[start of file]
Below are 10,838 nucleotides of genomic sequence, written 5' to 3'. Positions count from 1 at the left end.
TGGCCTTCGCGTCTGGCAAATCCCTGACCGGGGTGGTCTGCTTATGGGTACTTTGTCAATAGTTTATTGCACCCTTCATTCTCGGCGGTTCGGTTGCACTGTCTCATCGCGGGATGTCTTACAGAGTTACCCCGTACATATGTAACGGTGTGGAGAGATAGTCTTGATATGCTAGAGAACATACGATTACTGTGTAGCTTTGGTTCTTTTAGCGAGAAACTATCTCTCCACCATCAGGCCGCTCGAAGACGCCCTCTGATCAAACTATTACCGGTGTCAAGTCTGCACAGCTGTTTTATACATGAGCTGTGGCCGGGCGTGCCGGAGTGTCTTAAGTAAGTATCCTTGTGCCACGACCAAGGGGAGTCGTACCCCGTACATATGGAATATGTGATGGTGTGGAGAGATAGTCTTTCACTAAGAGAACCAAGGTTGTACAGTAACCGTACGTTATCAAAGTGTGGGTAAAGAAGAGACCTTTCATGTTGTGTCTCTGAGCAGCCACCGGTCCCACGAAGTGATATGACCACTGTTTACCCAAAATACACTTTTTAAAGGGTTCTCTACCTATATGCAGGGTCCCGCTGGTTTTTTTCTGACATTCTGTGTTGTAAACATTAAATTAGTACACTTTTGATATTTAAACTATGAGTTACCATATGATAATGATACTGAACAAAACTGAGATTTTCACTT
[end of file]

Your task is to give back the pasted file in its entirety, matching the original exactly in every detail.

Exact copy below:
Below are 10,838 nucleotides of genomic sequence, written 5' to 3'. Positions count from 1 at the left end.
TGGCCTTCGCGTCTGGCAAATCCCTGACCGGGGTGGTCTGCTTATGGGTACTTTGTCAATAGTTTATTGCACCCTTCATTCTCGGCGGTTCGGTTGCACTGTCTCATCGCGGGATGTCTTACAGAGTTACCCCGTACATATGTAACGGTGTGGAGAGATAGTCTTGATATGCTAGAGAACATACGATTACTGTGTAGCTTTGGTTCTTTTAGCGAGAAACTATCTCTCCACCATCAGGCCGCTCGAAGACGCCCTCTGATCAAACTATTACCGGTGTCAAGTCTGCACAGCTGTTTTATACATGAGCTGTGGCCGGGCGTGCCGGAGTGTCTTAAGTAAGTATCCTTGTGCCACGACCAAGGGGAGTCGTACCCCGTACATATGGAATATGTGATGGTGTGGAGAGATAGTCTTTCACTAAGAGAACCAAGGTTGTACAGTAACCGTACGTTATCAAAGTGTGGGTAAAGAAGAGACCTTTCATGTTGTGTCTCTGAGCAGCCACCGGTCCCACGAAGTGATATGACCACTGTTTACCCAAAATACACTTTTTAAAGGGTTCTCTACCTATATGCAGGGTCCCGCTGGTTTTTTTCTGACATTCTGTGTTGTAAACATTAAATTAGTACACTTTTGATATTTAAACTATGAGTTACCATATGATAATGATACTGAACAAAACTGAGATTTTCACTT